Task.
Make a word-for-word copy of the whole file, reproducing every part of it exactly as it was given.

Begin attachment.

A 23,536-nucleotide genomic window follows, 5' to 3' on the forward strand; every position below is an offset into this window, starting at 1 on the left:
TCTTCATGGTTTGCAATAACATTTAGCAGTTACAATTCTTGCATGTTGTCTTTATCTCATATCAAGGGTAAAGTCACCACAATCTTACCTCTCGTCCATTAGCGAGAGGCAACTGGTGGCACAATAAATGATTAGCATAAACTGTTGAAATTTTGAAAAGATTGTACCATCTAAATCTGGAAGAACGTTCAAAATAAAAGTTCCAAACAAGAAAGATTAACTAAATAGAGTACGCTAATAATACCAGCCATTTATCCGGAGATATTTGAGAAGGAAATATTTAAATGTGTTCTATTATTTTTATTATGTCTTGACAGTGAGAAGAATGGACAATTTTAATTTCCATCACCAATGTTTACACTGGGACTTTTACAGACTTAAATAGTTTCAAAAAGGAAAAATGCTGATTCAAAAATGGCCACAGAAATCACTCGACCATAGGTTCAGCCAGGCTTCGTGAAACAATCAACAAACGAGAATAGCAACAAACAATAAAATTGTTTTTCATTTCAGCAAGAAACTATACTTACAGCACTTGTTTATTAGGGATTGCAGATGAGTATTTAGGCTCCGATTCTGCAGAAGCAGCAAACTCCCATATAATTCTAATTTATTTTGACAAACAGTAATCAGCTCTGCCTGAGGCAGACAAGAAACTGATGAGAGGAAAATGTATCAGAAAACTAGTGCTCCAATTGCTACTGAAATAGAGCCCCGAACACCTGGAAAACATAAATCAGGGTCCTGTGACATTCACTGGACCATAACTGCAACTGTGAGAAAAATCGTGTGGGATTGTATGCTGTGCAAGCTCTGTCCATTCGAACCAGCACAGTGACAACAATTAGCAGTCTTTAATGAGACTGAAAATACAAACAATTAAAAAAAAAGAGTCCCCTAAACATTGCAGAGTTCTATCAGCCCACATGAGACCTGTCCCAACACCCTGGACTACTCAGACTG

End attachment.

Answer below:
A 23,536-nucleotide genomic window follows, 5' to 3' on the forward strand; every position below is an offset into this window, starting at 1 on the left:
TCTTCATGGTTTGCAATAACATTTAGCAGTTACAATTCTTGCATGTTGTCTTTATCTCATATCAAGGGTAAAGTCACCACAATCTTACCTCTCGTCCATTAGCGAGAGGCAACTGGTGGCACAATAAATGATTAGCATAAACTGTTGAAATTTTGAAAAGATTGTACCATCTAAATCTGGAAGAACGTTCAAAATAAAAGTTCCAAACAAGAAAGATTAACTAAATAGAGTACGCTAATAATACCAGCCATTTATCCGGAGATATTTGAGAAGGAAATATTTAAATGTGTTCTATTATTTTTATTATGTCTTGACAGTGAGAAGAATGGACAATTTTAATTTCCATCACCAATGTTTACACTGGGACTTTTACAGACTTAAATAGTTTCAAAAAGGAAAAATGCTGATTCAAAAATGGCCACAGAAATCACTCGACCATAGGTTCAGCCAGGCTTCGTGAAACAATCAACAAACGAGAATAGCAACAAACAATAAAATTGTTTTTCATTTCAGCAAGAAACTATACTTACAGCACTTGTTTATTAGGGATTGCAGATGAGTATTTAGGCTCCGATTCTGCAGAAGCAGCAAACTCCCATATAATTCTAATTTATTTTGACAAACAGTAATCAGCTCTGCCTGAGGCAGACAAGAAACTGATGAGAGGAAAATGTATCAGAAAACTAGTGCTCCAATTGCTACTGAAATAGAGCCCCGAACACCTGGAAAACATAAATCAGGGTCCTGTGACATTCACTGGACCATAACTGCAACTGTGAGAAAAATCGTGTGGGATTGTATGCTGTGCAAGCTCTGTCCATTCGAACCAGCACAGTGACAACAATTAGCAGTCTTTAATGAGACTGAAAATACAAACAATTAAAAAAAAAGAGTCCCCTAAACATTGCAGAGTTCTATCAGCCCACATGAGACCTGTCCCAACACCCTGGACTACTCAGACTG